fiction, poetry & more

Honorable Mention


by Corey Ginsberg

Sandra walks into the bar as I’m crawling on the floor, looking for the tip of my right index finger.

“I don’t fucking believe this,” she shouts from below the burnt-out exit sign. Even over the drone of Steve Miller on the jukebox, I can make out her sharp New York accent, the elongation of fucking, which, under normal circumstances, I’d have found kinky. But losing so much blood so quickly makes even her Angelina Jolie curves fade into the dim, back-alley bar ambiance.

“I’ve been parked in front of this shithole for fifteen minutes waiting for you, Trey. And here you are, Baby Huey, putting on a show for your smarmy bar buddies.” I turn toward her in time to see her gesture to my co-drinkers—Lou, Clive and Tuna—who gape at her like she’s a solar eclipse.

“You mind shutting the hell up and helping me look for my finger?” I skim my good hand over the crusty red felt carpet. I pull myself off the ground, but standing adds a new dimension to the folds of my dizziness; I fall back against the bar, and Clive hoists me up with his elbow.

“Whoa there, Cowboy,” he says, patting my good arm like it’s the ass on a hooker. Once I’m steady, I adjust the makeshift bandage on my hand—Lou’s once-white undershirt—which is now balled into a sopping, plum-like extremity.

Sandra walks toward me. She stops to adjust her black stockings, then her red pumps, then her stockings again. Instead of asking how I’m doing, she looks past me and fixes her eyes on the back wall. She shakes her head disapprovingly.

“Figures,” she says as she walks to the back of the bar. She stares at the blood-soaked mouth of the condom dispenser, which is mounted next to the unisex bathroom with a picture on the door of a man taking a dump while a blonde lady watches.

I set out to follow her, to explain how it happened, but Tuna’s back on the floor, and it looks like he’s onto something.

“Will you look at that?” he says, crouching below the table by the dart board.

“You found it?” I shuffle across the room when I see he’s holding something small and flesh-colored in his hand.

He holds his discovery over his head and examines it in the backdrop of the nearest forty-watt hanging light bulb. As his face erupts in a satisfied grin, I feel a sick wave of relief as I imagine myself relatively whole again.

“A peanut with three nuts,” he says, then throws the entire thing, shell and all, into his mouth.

When we get to the car, Sandra hands me a copy of Marie Claire.

“What the hell is this for?” I throw it onto the floor next to her elephant of a purse.

“I just had the upholstery shampooed.” She gestures with her unlit American Spirit to the bristly seat I’m sitting on. “I don’t want you bleeding everywhere.”

“Oh, well I’m so sorry! Let me just hold my fucking hand out the window so I don’t taint your upholstery.” I punch the February-gray seat with my other fist.

“You’re trashed.” She lights the cigarette, takes a shallow drag, then starts the engine. “I hate when you get sloppy drunk. Like some nineteen-year-old frat guy.”

“I can’t believe we’re fighting about this now.” I point my bloody hand stump at her. “Accidents happen, y’know.”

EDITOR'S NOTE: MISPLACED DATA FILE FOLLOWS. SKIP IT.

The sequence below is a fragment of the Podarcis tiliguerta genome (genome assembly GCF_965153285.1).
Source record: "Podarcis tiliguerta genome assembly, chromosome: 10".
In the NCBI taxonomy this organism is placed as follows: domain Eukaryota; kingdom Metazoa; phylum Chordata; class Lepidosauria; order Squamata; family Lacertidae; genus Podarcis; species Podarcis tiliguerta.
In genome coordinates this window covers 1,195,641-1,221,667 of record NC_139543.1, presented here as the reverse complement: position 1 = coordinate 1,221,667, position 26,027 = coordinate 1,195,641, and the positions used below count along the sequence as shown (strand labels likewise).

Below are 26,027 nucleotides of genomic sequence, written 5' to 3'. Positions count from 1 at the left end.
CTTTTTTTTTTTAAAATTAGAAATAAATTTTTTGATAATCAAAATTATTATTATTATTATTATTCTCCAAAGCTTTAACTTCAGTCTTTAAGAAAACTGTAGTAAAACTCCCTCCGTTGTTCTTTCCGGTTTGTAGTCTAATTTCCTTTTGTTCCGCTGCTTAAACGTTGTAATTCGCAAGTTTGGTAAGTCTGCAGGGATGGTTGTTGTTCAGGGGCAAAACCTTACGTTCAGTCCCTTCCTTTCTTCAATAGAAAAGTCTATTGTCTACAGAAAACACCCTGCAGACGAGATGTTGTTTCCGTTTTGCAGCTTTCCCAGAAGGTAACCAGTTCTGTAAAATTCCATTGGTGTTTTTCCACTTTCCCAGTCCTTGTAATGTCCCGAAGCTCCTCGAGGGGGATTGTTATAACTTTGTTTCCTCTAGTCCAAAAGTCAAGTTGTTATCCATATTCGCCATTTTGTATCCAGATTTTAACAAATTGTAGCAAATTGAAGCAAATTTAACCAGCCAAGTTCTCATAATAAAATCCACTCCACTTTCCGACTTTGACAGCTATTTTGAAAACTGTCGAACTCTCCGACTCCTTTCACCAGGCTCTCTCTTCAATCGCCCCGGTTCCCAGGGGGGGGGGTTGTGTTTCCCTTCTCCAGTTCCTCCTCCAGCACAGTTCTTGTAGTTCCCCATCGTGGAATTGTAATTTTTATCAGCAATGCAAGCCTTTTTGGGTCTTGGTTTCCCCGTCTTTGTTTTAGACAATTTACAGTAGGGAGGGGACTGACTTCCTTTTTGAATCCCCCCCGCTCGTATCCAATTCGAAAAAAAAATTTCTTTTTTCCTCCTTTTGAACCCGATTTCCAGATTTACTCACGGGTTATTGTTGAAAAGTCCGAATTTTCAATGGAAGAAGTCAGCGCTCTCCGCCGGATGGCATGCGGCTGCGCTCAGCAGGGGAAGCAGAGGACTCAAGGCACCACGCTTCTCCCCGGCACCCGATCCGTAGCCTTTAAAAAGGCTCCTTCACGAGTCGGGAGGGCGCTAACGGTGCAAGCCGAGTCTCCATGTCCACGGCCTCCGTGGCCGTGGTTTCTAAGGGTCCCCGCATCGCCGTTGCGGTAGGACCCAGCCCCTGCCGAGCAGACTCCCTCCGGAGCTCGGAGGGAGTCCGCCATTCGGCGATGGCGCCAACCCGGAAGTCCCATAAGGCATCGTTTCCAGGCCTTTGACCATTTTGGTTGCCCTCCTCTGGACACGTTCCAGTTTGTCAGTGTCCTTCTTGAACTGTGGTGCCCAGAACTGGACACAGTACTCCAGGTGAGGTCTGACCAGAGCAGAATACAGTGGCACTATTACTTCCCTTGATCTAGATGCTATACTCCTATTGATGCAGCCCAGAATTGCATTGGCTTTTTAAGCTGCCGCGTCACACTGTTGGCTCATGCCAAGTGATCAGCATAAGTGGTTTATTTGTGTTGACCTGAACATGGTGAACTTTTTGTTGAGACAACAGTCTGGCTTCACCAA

Sandra throws the nearly untouched cigarette out the window. “Yes, I know.” She scowls at me as she turns onto the highway.

My eyes ping pong between the speedometer, which is stuck at 27, and my throbbing fabric ball appendage, which is stuck to the glossy magazine cover Sandra picked up and shoved back onto my lap. “Can’t you at least go the speed limit, for Chrissakes?” I beg.

Instead of angry, Sandra now looks tragically sad—broken almost. “You’re never going to grow up, are you?” She slams her foot on the gas, and I jerk back against the seat.

I twitch in silent sickness until the Saab pulls into the emergency loop at the hospital. The left half of my hand is completely numb, and the only sensation I notice is the tickle of the slow stream of blood as it charts its course into the creases of my fist.

It’s surprisingly calm for a Friday. Sandra pulls up to the curb and puts the car in park. She looks at me, then reaches below my leg into her purse. She pulls out a new pack of cigarettes, opens it, and lights one. I move to get out, but the car doors are locked from the inside.

“I’m keeping it, Trey,” she says. Instead of looking at me, Sandra holds the amber end of the cigarette in front of her face, her stare focused on the slender stem of smoke.

“Oh Christ. Can’t we please have this conversation another time?”

She throws the lit cigarette out the car window, onto a bank of dead snow. “Get out,” she says, eyes piercing the windshield.

When I don’t move, Sandra unlocks the car doors.

I try to lasso her gaze, but her face is planted straight ahead. “Okay,” I finally say. I tuck my bad arm in, then turn and open the door with my left hand.

“Okay?” she asks as I hoist myself out.

“Okay.” I slam the car door and walk into the blanket of white light.


Corey Ginsberg’s work has most recently appeared in, or is forthcoming at, The Cream City Review, The Los Angeles Review, Compass Rose, Subtropics, Gargoyle, Pank, Memoir (and), Front Porch and The Writer, among others. Corey studied creative writing at Carnegie Mellon University and Florida International University. She currently lives in Miami and works as a freelance writer.

November 2011